Career starters


Your apprenticeship questions answered

You’ll be employed by a business to do a job where you can gain a formal qualification, usually split by four days a week with an employer and one day a week at a college or training centre.

The current minimum wage for apprenticeships is £4.81 per hour, this rate applies to apprentices under 19 and those over 19 or over who are in their first year. If you are over 19 and have completed your first year you must be paid at least the minimum national wage for your age.

However, many employers offer pay much higher than this with some higher apprenticeships you can earn as much as £500 per week.

There are four levels of apprenticeships these are:

  • Intermediate – Level 2 equivalent to GCSE
  • Advanced – Level 3 equivalent to A level
  • Higher – Level 4,5,6, and 7 equivalent to Foundation degree and above
  • Degree – Level 6 and 7 equivalent to a bachelor’s or master’s degree

Entry requirements vary depending on the apprenticeship and the level, below is a guide, however always check the specific requirements in the vacancy application.

  • Intermediate – over 16 years old and not in full-time education
  • Advanced – At least three A*-C or 9-4 grade GCSEs or equivalent
  • Higher – Usually around five A*-C or 9-4 grade GCSEs or equivalent as well as a some Level 3 qualifications such as AS-levels, BTEC or level 3 NVQ
  • Degree – Three A-levels in a specified grade range or a higher apprenticeship qualification, on top of at least five A*-C or 9-4 GCSE grades. It’s also likely you’ll be required to have prior work experience too.

Work experience is highly regarded by employers and can really help you have the edge of other applicants.

Depending on the apprenticeship and level you take it can take between 1 and 4 years to complete.

There are many businesses who offer apprenticeships locally. These can range from small local businesses to large national companies. Apprenticeships can also be in a range of sectors, from law, engineering, digital to nursing or hair and beauty just to name a few. It's worth thinking about what area you would like to work in and starting your search there.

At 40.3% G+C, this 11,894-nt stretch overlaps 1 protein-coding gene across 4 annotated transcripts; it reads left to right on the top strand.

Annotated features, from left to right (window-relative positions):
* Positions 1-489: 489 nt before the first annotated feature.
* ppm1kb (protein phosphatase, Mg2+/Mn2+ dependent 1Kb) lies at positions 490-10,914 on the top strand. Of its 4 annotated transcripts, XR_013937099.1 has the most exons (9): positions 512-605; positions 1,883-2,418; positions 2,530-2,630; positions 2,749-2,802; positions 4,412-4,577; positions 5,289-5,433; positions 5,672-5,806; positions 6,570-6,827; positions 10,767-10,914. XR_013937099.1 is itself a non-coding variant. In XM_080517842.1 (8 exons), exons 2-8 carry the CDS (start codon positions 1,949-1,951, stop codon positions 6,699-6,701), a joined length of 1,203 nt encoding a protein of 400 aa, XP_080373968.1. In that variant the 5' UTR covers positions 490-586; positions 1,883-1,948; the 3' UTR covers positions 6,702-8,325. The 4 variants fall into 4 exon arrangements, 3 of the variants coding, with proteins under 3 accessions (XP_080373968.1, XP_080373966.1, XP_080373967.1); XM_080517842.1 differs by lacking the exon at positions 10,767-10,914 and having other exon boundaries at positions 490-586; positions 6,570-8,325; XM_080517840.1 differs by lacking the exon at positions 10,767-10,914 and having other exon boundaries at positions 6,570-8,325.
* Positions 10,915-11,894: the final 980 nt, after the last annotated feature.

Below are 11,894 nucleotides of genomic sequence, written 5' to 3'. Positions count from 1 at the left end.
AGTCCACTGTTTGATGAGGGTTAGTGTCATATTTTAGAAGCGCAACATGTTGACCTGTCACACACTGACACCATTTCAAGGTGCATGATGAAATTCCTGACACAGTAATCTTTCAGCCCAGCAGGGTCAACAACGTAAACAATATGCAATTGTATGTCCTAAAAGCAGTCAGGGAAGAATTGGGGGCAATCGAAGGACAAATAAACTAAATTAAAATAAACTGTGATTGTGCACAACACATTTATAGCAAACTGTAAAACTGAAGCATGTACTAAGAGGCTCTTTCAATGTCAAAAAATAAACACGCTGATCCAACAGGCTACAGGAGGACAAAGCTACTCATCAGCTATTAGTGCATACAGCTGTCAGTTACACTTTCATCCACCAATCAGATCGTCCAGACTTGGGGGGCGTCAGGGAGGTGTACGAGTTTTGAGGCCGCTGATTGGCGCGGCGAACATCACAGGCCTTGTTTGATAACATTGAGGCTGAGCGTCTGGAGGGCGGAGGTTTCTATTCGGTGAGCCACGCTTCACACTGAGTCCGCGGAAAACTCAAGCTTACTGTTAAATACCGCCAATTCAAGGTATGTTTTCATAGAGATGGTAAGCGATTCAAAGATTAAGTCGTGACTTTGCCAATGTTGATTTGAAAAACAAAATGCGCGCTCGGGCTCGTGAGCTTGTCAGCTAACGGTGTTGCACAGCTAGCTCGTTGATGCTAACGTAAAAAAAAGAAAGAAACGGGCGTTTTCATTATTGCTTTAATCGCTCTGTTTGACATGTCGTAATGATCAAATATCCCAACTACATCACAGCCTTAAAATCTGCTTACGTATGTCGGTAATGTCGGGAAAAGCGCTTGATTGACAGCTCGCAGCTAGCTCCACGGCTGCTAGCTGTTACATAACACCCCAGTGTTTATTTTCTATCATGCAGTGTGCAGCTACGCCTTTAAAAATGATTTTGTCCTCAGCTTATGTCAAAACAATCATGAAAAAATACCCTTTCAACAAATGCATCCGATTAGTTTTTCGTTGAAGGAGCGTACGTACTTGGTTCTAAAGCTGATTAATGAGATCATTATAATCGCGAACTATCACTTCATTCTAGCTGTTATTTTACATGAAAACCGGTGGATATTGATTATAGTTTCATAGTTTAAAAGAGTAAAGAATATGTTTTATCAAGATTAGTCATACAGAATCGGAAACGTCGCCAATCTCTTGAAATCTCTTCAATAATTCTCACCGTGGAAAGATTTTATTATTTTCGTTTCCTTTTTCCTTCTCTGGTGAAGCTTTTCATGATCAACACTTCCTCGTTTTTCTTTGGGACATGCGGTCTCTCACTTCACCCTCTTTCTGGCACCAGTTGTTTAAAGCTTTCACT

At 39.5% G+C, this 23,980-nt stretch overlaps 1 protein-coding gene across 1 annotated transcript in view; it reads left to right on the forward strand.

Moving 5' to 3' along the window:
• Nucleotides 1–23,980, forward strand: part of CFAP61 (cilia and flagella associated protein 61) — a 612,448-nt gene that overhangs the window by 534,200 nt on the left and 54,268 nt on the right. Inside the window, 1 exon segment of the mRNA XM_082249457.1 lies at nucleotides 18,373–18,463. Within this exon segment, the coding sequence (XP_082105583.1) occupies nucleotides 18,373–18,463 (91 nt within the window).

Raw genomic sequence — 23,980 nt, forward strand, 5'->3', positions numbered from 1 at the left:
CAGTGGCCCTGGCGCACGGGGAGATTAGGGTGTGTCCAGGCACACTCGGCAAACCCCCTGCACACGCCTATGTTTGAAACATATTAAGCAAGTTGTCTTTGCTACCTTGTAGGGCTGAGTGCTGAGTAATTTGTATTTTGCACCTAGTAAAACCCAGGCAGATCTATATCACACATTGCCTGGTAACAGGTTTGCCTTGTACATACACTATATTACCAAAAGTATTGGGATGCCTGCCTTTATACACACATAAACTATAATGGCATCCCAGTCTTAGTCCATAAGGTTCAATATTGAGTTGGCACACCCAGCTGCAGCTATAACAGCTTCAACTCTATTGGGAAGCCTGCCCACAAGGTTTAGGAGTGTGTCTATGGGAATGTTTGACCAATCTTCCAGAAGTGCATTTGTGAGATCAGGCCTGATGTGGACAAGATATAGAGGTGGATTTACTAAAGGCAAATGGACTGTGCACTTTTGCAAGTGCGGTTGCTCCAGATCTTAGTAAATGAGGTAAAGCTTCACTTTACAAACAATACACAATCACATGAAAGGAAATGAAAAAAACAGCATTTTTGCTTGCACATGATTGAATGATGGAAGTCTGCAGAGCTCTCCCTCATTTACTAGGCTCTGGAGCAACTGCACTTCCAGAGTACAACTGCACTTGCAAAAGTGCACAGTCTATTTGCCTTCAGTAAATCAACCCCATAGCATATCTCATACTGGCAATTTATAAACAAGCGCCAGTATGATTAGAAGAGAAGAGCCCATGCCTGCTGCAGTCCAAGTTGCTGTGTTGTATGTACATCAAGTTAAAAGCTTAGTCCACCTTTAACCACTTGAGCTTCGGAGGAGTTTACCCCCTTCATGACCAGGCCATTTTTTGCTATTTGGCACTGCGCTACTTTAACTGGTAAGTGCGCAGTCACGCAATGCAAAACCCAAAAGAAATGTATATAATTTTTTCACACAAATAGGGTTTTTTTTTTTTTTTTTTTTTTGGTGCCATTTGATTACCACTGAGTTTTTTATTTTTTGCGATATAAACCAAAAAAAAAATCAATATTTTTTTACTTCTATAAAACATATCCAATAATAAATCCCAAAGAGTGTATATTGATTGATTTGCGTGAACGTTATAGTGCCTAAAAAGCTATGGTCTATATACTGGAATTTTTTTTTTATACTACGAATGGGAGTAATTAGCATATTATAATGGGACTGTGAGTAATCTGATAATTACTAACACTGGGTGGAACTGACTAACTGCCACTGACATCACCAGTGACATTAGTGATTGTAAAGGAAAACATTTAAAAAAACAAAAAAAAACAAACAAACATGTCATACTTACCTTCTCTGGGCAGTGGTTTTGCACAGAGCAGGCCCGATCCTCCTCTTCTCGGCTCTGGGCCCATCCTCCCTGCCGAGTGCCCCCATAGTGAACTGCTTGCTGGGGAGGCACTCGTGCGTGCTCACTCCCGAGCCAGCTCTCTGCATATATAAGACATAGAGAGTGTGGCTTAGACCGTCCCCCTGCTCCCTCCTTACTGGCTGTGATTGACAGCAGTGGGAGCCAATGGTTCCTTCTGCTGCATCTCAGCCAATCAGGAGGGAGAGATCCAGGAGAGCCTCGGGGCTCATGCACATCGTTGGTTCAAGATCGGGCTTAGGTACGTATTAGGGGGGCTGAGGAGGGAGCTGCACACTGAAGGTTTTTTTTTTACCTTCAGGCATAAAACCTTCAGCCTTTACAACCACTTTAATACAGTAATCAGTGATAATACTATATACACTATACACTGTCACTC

Find even more local apprenticeship opportunities.

There are lots of misconceptions about apprenticeships and how the experience compares to the university route. The simple answer is yes, they are both very well respected routes into employment. It is more a question of which direction is right for you?

Consider asking yourself…

1) Does your dream career require a university degree?

2) If not, are there apprenticeships available in the sector I’m interested in?​

Apprenticeships are available in over 170 industry sectors, covering over 1,500 job roles. There are no tuition fees and a salary is paid for the duration of the apprenticeship.

You’re never too old to do an apprenticeship! Apprenticeships are available to people of all ages, making them a great option for anyone looking to change career, improve their skills to secure a new role, or re-enter the labour market after having taken time out for whatever reason.

As the apprentice, you won’t be responsible for any of the training costs and will be paid a salary by your employer. 

If an employer is an apprenticeship levy payer, they can use this to fund the apprenticeship training costs. If not, the government will support the employer in funding the apprenticeship.

Research has found that 85% of apprentices stay in employment after completing their apprenticeship, and 64% of these stay with the same employer.

If you don’t feel quite ready for an apprenticeship, there are a range of traineeships available for people aged 16–24 to help you get the knowledge, skills and experience.
A traineeship is a skills development programme that includes a work placement. It can last from 6 weeks up to 1 year, though most traineeships last for less than 6 months.
They can include help with English and Maths and other key functional skills. Find out more here: Find a traineeship - GOV.UK (